Date Awarded


Document Type


Degree Name

Doctor of Philosophy (Ph.D.)


Virginia Institute of Marine Science


Mark Luckenbach

Committee Member

Stan Allen, Jr


Complex oyster reefs created by the Eastern oyster, Crassostrea virginica, though once prominent features of the Chesapeake Bay region, have become relatively scarce in comparison to historic descriptions. This decline, caused by a combination of overfishing, disease, habitat destruction and pollution, this decline continues despite substantial restoration efforts that have spanned decades. In response to this decline, the states of Virginia and Maryland considered the intentional introduction of the non-native Suminoe oyster, C. ariakensis. Previous studies questioned the reef-building capability of this Crassostrea species, which may affect its habitat function. Through a combination of field and mesocosm studies, I examined the possibility that this non-native oyster species would provide an ecologically-functional equivalent of the native oyster species if introduced into Chesapeake Bay. Habitat complexity and associated benthic communities of experimental triploid C. virginica and C. ariakensis reefs were investigated at four sites of varying salinity, tidal regime, water depth, predation intensity and disease pressure in the Chesapeake Bay region (Virginia and Maryland). Four experimental treatments were established at each site: C. virginica; C. ariakensis; 50:50 of C. virginica: C. ariakensis; and shell only. Abundance, biomass, species richness, evenness, dominance and diversity of reef-associated fauna were evaluated in relation to habitat location and oyster species over a period of 21 months. Habitat complexity varied spatially, although no differences among complexity indices were associated with oyster species. Increases in vertical reef heights and surface rugosity were observed over time for all experimental reefs, and treatment effects were observed after 19 months of development, when C. ariakensis reefs exceeded the vertical heights of C. virginica reefs, removing any doubt regarding the Suminoe oyster's reef-building capability. Spatial comparisons of reef-associated macrofauna suggested functional equivalency between oyster species with respect to habitat at intertidal locations (where C. ariakensis survival was low), and at subtidal sites of low salinity. at subtidal locations of higher salinities, however, the numbers of organisms associated with C. virginica reefs per unit of oyster biomass were significantly greater than the numbers of organisms associated with C. ariakensis. Multivariate analyses of data from subtidal high salinity sites also revealed unique communities associated with C. virginica treatments, while mixed oyster species assemblages were functionally equivalent to mono-specific C. ariakensis experimental treatments. Temporal comparisons at one mesohaline subtidal site revealed that the observed effects of oyster species on habitat function in higher salinity locations are inconsistent over time and likely overshadowed by seasonal larval recruitment dynamics and local hydrodynamics. Though a common oyster reef trophic cascade between juvenile oysters, C. virginica; mud crabs, Panopeus herbstii; and oyster toadfish, Opsanus tau was successfully replicated during mesocosm trials, specific trophic interactions were not significantly affected by oyster substrate species or habitat complexity (as it was defined within the constraints of the experiment). Together, these experiments represent the first effort to quantify the potential habitat function of C. ariakensis in Chesapeake Bay, and provide evidence of species-specific similarities and differences in reef-associated communities.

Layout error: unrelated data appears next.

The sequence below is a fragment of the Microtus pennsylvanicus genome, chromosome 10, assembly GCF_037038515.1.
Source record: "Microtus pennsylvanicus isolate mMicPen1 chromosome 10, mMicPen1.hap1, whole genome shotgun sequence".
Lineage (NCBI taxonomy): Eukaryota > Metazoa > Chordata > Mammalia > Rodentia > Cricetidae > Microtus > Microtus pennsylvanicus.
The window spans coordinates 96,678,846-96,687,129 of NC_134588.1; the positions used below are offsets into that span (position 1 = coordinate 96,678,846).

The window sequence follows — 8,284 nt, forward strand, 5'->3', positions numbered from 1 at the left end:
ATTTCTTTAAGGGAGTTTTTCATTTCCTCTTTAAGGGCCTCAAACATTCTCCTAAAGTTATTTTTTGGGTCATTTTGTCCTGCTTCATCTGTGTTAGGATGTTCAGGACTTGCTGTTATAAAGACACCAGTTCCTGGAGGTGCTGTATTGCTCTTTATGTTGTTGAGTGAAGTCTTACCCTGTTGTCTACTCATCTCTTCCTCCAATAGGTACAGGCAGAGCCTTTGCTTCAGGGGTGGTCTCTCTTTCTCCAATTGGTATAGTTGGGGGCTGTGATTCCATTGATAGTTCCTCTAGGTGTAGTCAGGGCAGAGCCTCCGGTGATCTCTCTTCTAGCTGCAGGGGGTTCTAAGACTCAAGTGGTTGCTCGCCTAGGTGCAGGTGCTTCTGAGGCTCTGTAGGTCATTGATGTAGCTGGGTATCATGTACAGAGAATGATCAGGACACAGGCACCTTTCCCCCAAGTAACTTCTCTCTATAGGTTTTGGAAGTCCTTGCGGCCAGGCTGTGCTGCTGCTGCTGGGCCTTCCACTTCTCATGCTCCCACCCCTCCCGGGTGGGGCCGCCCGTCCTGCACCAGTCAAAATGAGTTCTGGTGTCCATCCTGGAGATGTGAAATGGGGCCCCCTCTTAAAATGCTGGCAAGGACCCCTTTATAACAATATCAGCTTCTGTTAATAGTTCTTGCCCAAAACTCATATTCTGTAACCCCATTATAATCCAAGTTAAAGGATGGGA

© The Author